Many people are drawn to older homes because of their historical charm. But with this history can come certain dangers that you may not find in a newer home. Here are a few of the common hazards to look out for in an older property.
Old wires and electrical components can become worn over time. In many cases, this has been known to cause house fires. There are a few notable signs that you may have faulty wiring in your home such as flickering lights, buzzing sounds, burning smells and regular power outages. If you suspect that you may have an electrical problem, it’s best to hire an electrician to have a look – they will be able to tell you if your home needs to be rewired or not.
It was common for household paints to contain lead before the 1970s. Lead can be incredibly toxic – any home that has lead paint is likely to give off particulates into the air. You can use a test skit to check your property for lead. There are professionals that you can hire that specialise on lead paint removal.
Older homes are also more susceptible to damp and mold. Such homes tend to be less watertight and have older piping, which can leave them prone to both external and internal leaks. Water damage from these leaks can cause mold to thrive, which in turn can be a danger to your health (mold spores can cause respiratory problems and have been linked to diseases like Legionnaires). There are a number of tell-tale signs that you might have water damage – these are worth looking into if you’ve been getting a lot of mold. A plumber or a leak specialist may be able to help you find the source of the water damage if you are unsure what is causing it.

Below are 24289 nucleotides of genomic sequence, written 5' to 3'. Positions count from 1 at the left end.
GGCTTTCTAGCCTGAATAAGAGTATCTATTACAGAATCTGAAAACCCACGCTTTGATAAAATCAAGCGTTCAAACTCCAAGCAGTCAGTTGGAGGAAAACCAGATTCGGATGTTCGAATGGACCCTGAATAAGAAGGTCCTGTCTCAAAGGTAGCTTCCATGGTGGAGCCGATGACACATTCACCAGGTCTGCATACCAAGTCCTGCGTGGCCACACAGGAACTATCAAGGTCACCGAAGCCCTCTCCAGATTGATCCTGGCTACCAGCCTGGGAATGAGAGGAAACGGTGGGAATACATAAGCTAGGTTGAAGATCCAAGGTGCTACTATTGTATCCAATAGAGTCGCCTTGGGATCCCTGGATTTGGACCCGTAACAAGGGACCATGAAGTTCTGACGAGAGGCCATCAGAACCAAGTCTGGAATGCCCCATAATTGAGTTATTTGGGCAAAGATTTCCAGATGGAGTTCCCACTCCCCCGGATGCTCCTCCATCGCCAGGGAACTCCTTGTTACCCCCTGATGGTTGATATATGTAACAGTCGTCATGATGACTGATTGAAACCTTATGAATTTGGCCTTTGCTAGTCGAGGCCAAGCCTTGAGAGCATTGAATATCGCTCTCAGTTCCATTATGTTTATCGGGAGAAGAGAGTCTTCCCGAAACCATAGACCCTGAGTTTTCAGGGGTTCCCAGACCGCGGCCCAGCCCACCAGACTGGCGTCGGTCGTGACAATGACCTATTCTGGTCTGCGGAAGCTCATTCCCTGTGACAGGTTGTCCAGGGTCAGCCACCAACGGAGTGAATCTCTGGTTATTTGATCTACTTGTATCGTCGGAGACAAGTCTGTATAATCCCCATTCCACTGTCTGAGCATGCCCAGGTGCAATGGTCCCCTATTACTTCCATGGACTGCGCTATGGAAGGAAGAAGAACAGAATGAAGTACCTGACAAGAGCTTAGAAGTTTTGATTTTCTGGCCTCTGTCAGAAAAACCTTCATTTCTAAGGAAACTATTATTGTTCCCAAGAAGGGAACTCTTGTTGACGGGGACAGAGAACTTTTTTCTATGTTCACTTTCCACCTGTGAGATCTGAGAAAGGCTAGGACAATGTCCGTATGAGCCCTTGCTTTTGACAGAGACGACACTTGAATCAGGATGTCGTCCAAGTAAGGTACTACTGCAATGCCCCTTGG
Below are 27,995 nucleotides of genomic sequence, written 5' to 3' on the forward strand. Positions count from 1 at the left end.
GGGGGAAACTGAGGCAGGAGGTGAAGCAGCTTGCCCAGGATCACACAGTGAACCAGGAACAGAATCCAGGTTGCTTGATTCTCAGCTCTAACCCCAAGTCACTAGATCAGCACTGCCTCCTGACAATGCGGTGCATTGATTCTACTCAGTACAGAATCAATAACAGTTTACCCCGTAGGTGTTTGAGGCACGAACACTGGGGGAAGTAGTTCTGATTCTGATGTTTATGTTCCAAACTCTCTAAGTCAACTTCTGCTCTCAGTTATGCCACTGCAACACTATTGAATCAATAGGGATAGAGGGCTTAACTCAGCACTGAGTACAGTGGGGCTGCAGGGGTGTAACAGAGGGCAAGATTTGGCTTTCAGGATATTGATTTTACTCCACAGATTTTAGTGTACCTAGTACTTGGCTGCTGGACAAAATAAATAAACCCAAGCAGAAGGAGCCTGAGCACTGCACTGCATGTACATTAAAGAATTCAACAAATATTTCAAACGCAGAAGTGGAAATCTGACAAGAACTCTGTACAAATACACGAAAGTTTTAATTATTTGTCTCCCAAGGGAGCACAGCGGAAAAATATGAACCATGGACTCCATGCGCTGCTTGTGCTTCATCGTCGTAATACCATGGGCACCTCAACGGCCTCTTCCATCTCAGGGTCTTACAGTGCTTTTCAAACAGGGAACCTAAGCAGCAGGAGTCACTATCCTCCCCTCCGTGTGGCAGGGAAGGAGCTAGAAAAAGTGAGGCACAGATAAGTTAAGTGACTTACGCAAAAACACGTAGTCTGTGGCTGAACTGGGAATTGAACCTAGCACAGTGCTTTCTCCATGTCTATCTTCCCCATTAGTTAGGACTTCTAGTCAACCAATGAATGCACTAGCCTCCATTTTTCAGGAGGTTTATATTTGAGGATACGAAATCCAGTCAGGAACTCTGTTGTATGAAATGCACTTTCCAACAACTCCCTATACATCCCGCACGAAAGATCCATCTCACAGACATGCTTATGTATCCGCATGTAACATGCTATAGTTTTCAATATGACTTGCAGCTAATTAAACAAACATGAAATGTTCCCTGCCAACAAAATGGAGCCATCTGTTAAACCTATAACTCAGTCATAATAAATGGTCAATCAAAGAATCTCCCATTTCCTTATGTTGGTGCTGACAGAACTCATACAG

Radon is a dangerous gas that seeps up through the earth. It can enter homes through cracks in foundations – which can sometimes be more common in older properties. Radon can build up inside a home if not ventilated, which could then put you at high risk of contracting lung cancer. There are radon test kits that you can buy to measure radon levels in the air. If your home does have an issue, you may be able to reduce radon levels by either fixing up your foundations or improving your home’s ventilation.
Asbestos was commonly used in the construction of homes until the 1970s. Once heralded as a miracle material due to its insulating and fire-proof qualities, asbestos is now banned from being used all around the world. studies in the later half of the 20th century revealed that breathing in particles of asbestos can lead to a deadly cancer called mesothelioma. Asbestos is usually easy to identify. You should always hire professionals to remove it.
Another danger to look out for is carbon monoxide. This gas is invisible and odourless, but can be fatal when breathed in over a sustained period. Carbon monoxide often occurs when there is a gas leak, which can be more common in older homes with older gas plumbing. Installing a carbon monoxide monitor will help to detect this gas.